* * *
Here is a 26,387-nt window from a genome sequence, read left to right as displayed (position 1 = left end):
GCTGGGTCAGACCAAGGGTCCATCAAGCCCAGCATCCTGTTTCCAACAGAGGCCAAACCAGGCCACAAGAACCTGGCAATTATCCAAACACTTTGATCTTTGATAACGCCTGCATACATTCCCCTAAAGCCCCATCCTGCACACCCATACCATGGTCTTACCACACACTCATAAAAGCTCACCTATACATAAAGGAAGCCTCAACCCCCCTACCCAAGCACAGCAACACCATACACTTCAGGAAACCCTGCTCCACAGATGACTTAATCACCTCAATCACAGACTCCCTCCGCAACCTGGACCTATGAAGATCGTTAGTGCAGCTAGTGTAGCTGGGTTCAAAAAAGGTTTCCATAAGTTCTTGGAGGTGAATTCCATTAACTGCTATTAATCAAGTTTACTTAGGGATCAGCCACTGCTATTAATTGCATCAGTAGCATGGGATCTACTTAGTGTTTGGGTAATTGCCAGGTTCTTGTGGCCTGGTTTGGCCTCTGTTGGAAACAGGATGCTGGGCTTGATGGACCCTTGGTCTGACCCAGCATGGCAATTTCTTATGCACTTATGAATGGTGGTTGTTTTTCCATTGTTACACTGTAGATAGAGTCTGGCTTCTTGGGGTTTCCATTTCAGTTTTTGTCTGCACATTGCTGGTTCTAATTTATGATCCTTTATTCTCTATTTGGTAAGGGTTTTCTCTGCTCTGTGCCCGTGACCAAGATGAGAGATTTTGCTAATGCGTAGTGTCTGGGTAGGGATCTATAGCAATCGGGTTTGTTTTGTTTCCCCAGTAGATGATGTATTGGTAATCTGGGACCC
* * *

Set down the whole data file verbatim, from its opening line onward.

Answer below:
Here is a 26,387-nt window from a genome sequence, read left to right as displayed (position 1 = left end):
GCTGGGTCAGACCAAGGGTCCATCAAGCCCAGCATCCTGTTTCCAACAGAGGCCAAACCAGGCCACAAGAACCTGGCAATTATCCAAACACTTTGATCTTTGATAACGCCTGCATACATTCCCCTAAAGCCCCATCCTGCACACCCATACCATGGTCTTACCACACACTCATAAAAGCTCACCTATACATAAAGGAAGCCTCAACCCCCCTACCCAAGCACAGCAACACCATACACTTCAGGAAACCCTGCTCCACAGATGACTTAATCACCTCAATCACAGACTCCCTCCGCAACCTGGACCTATGAAGATCGTTAGTGCAGCTAGTGTAGCTGGGTTCAAAAAAGGTTTCCATAAGTTCTTGGAGGTGAATTCCATTAACTGCTATTAATCAAGTTTACTTAGGGATCAGCCACTGCTATTAATTGCATCAGTAGCATGGGATCTACTTAGTGTTTGGGTAATTGCCAGGTTCTTGTGGCCTGGTTTGGCCTCTGTTGGAAACAGGATGCTGGGCTTGATGGACCCTTGGTCTGACCCAGCATGGCAATTTCTTATGCACTTATGAATGGTGGTTGTTTTTCCATTGTTACACTGTAGATAGAGTCTGGCTTCTTGGGGTTTCCATTTCAGTTTTTGTCTGCACATTGCTGGTTCTAATTTATGATCCTTTATTCTCTATTTGGTAAGGGTTTTCTCTGCTCTGTGCCCGTGACCAAGATGAGAGATTTTGCTAATGCGTAGTGTCTGGGTAGGGATCTATAGCAATCGGGTTTGTTTTGTTTCCCCAGTAGATGATGTATTGGTAATCTGGGACCC